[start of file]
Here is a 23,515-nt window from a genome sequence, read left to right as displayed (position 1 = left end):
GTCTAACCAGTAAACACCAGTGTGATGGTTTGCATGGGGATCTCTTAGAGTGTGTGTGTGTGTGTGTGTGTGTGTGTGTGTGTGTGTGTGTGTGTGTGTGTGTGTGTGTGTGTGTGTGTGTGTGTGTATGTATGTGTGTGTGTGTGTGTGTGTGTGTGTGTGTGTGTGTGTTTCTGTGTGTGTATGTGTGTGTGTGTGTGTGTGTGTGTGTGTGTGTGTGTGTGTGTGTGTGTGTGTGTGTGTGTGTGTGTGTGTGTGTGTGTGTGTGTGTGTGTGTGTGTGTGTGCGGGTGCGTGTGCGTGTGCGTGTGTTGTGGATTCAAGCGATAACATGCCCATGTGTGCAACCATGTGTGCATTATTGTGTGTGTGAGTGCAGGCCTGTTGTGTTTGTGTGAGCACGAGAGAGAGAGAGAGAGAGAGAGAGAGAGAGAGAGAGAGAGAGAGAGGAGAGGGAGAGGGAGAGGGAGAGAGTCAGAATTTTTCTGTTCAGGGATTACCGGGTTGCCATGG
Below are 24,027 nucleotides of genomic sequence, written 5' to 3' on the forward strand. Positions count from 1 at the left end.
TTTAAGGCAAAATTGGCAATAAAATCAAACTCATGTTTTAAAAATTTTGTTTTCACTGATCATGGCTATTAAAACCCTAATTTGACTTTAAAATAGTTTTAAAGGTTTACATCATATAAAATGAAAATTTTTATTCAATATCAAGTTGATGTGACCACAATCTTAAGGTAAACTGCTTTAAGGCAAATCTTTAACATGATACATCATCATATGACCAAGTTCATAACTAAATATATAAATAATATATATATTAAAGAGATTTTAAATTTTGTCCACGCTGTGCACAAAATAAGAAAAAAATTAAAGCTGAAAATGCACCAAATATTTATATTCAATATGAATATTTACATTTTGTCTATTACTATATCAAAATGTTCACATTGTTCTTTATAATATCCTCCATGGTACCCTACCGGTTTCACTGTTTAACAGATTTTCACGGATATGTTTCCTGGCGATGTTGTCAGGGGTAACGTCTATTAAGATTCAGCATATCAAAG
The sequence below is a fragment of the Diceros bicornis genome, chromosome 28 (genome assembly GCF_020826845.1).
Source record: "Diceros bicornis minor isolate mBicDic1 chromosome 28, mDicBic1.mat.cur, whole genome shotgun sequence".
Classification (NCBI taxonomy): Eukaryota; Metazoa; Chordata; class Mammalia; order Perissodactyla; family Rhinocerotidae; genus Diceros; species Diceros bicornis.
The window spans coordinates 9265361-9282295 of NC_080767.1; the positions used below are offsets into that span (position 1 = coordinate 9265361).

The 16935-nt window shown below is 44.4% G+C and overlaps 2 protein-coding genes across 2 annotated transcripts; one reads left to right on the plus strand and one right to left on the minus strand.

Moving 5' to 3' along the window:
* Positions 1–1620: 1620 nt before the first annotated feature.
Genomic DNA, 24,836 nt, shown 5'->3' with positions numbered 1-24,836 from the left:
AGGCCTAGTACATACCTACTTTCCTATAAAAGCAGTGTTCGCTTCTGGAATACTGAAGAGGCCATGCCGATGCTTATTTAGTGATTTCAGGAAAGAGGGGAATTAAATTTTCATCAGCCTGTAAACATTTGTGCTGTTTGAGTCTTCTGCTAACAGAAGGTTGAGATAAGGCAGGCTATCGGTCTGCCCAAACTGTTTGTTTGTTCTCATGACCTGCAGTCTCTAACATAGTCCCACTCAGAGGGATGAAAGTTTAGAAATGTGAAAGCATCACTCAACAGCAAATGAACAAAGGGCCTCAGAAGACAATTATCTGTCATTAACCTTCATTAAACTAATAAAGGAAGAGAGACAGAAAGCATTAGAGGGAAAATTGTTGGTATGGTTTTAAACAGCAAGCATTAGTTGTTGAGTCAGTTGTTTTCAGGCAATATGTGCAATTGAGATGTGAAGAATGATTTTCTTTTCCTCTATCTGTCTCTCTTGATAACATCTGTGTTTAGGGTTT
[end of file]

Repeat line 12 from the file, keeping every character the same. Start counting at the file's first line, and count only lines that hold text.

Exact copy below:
Genomic DNA, 24,836 nt, shown 5'->3' with positions numbered 1-24,836 from the left: